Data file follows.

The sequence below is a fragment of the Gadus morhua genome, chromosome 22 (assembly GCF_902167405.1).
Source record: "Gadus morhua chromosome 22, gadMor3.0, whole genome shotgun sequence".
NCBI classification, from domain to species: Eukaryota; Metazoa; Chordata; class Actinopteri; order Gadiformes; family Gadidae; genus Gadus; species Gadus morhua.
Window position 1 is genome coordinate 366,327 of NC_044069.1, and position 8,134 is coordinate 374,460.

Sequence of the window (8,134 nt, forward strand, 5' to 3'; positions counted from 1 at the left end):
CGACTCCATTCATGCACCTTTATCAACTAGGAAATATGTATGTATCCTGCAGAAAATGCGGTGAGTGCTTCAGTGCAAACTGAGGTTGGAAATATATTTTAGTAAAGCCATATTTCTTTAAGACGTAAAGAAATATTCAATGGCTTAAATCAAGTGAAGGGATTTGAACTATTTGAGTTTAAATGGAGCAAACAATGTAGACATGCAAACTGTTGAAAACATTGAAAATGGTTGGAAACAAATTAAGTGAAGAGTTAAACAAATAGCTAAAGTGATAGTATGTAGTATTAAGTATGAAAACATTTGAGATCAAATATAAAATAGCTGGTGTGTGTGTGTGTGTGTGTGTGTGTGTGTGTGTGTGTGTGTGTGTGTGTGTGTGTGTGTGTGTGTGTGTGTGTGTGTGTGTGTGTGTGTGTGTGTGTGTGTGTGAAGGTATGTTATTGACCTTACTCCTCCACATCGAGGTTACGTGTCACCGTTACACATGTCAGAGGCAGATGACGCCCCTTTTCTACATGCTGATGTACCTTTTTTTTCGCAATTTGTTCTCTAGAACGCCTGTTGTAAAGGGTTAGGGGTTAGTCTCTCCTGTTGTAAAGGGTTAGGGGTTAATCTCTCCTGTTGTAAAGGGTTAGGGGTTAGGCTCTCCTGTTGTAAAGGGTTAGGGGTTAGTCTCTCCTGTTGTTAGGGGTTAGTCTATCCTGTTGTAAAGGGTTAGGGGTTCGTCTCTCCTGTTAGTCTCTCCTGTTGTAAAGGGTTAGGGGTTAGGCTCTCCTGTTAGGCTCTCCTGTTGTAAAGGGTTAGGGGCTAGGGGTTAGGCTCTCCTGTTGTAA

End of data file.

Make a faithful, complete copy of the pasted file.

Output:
The sequence below is a fragment of the Gadus morhua genome, chromosome 22 (assembly GCF_902167405.1).
Source record: "Gadus morhua chromosome 22, gadMor3.0, whole genome shotgun sequence".
NCBI classification, from domain to species: Eukaryota; Metazoa; Chordata; class Actinopteri; order Gadiformes; family Gadidae; genus Gadus; species Gadus morhua.
Window position 1 is genome coordinate 366,327 of NC_044069.1, and position 8,134 is coordinate 374,460.

Sequence of the window (8,134 nt, forward strand, 5' to 3'; positions counted from 1 at the left end):
CGACTCCATTCATGCACCTTTATCAACTAGGAAATATGTATGTATCCTGCAGAAAATGCGGTGAGTGCTTCAGTGCAAACTGAGGTTGGAAATATATTTTAGTAAAGCCATATTTCTTTAAGACGTAAAGAAATATTCAATGGCTTAAATCAAGTGAAGGGATTTGAACTATTTGAGTTTAAATGGAGCAAACAATGTAGACATGCAAACTGTTGAAAACATTGAAAATGGTTGGAAACAAATTAAGTGAAGAGTTAAACAAATAGCTAAAGTGATAGTATGTAGTATTAAGTATGAAAACATTTGAGATCAAATATAAAATAGCTGGTGTGTGTGTGTGTGTGTGTGTGTGTGTGTGTGTGTGTGTGTGTGTGTGTGTGTGTGTGTGTGTGTGTGTGTGTGTGTGTGTGTGTGTGTGTGTGTGTGTGTGTGAAGGTATGTTATTGACCTTACTCCTCCACATCGAGGTTACGTGTCACCGTTACACATGTCAGAGGCAGATGACGCCCCTTTTCTACATGCTGATGTACCTTTTTTTTCGCAATTTGTTCTCTAGAACGCCTGTTGTAAAGGGTTAGGGGTTAGTCTCTCCTGTTGTAAAGGGTTAGGGGTTAATCTCTCCTGTTGTAAAGGGTTAGGGGTTAGGCTCTCCTGTTGTAAAGGGTTAGGGGTTAGTCTCTCCTGTTGTTAGGGGTTAGTCTATCCTGTTGTAAAGGGTTAGGGGTTCGTCTCTCCTGTTAGTCTCTCCTGTTGTAAAGGGTTAGGGGTTAGGCTCTCCTGTTAGGCTCTCCTGTTGTAAAGGGTTAGGGGCTAGGGGTTAGGCTCTCCTGTTGTAA